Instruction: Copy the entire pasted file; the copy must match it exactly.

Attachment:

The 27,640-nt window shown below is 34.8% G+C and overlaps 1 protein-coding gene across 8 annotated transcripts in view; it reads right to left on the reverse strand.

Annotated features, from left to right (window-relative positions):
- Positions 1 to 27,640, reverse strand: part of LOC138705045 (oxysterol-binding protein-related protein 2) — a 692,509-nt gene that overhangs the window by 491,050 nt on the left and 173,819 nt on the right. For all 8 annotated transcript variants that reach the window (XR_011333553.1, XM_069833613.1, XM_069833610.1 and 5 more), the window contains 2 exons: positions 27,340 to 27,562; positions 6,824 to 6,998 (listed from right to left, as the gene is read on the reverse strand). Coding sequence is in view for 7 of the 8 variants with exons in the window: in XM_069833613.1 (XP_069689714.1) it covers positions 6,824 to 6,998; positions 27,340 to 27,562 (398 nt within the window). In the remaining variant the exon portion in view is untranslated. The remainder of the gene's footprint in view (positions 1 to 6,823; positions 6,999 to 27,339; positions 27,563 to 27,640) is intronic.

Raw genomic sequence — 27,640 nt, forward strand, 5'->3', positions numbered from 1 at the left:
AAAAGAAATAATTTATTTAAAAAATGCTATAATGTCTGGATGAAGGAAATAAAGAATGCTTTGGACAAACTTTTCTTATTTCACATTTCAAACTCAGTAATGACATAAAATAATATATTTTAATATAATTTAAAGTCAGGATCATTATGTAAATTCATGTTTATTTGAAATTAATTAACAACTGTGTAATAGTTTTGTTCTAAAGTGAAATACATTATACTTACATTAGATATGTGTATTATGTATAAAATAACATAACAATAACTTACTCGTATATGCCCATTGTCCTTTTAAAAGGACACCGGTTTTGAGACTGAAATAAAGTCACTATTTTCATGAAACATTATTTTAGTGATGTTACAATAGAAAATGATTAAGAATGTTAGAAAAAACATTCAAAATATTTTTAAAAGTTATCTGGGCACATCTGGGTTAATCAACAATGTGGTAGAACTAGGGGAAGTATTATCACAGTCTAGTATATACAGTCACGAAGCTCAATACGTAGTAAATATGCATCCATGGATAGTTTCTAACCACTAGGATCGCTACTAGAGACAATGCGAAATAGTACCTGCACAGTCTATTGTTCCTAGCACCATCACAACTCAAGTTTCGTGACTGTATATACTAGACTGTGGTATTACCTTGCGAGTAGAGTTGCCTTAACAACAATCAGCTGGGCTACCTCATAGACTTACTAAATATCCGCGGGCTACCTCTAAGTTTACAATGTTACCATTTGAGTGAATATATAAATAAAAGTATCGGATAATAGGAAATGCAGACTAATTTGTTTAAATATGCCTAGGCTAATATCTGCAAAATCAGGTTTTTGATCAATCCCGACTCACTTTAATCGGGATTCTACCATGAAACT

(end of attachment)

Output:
The 27,640-nt window shown below is 34.8% G+C and overlaps 1 protein-coding gene across 8 annotated transcripts in view; it reads right to left on the reverse strand.

Annotated features, from left to right (window-relative positions):
- Positions 1 to 27,640, reverse strand: part of LOC138705045 (oxysterol-binding protein-related protein 2) — a 692,509-nt gene that overhangs the window by 491,050 nt on the left and 173,819 nt on the right. For all 8 annotated transcript variants that reach the window (XR_011333553.1, XM_069833613.1, XM_069833610.1 and 5 more), the window contains 2 exons: positions 27,340 to 27,562; positions 6,824 to 6,998 (listed from right to left, as the gene is read on the reverse strand). Coding sequence is in view for 7 of the 8 variants with exons in the window: in XM_069833613.1 (XP_069689714.1) it covers positions 6,824 to 6,998; positions 27,340 to 27,562 (398 nt within the window). In the remaining variant the exon portion in view is untranslated. The remainder of the gene's footprint in view (positions 1 to 6,823; positions 6,999 to 27,339; positions 27,563 to 27,640) is intronic.

Raw genomic sequence — 27,640 nt, forward strand, 5'->3', positions numbered from 1 at the left:
AAAAGAAATAATTTATTTAAAAAATGCTATAATGTCTGGATGAAGGAAATAAAGAATGCTTTGGACAAACTTTTCTTATTTCACATTTCAAACTCAGTAATGACATAAAATAATATATTTTAATATAATTTAAAGTCAGGATCATTATGTAAATTCATGTTTATTTGAAATTAATTAACAACTGTGTAATAGTTTTGTTCTAAAGTGAAATACATTATACTTACATTAGATATGTGTATTATGTATAAAATAACATAACAATAACTTACTCGTATATGCCCATTGTCCTTTTAAAAGGACACCGGTTTTGAGACTGAAATAAAGTCACTATTTTCATGAAACATTATTTTAGTGATGTTACAATAGAAAATGATTAAGAATGTTAGAAAAAACATTCAAAATATTTTTAAAAGTTATCTGGGCACATCTGGGTTAATCAACAATGTGGTAGAACTAGGGGAAGTATTATCACAGTCTAGTATATACAGTCACGAAGCTCAATACGTAGTAAATATGCATCCATGGATAGTTTCTAACCACTAGGATCGCTACTAGAGACAATGCGAAATAGTACCTGCACAGTCTATTGTTCCTAGCACCATCACAACTCAAGTTTCGTGACTGTATATACTAGACTGTGGTATTACCTTGCGAGTAGAGTTGCCTTAACAACAATCAGCTGGGCTACCTCATAGACTTACTAAATATCCGCGGGCTACCTCTAAGTTTACAATGTTACCATTTGAGTGAATATATAAATAAAAGTATCGGATAATAGGAAATGCAGACTAATTTGTTTAAATATGCCTAGGCTAATATCTGCAAAATCAGGTTTTTGATCAATCCCGACTCACTTTAATCGGGATTCTACCATGAAACT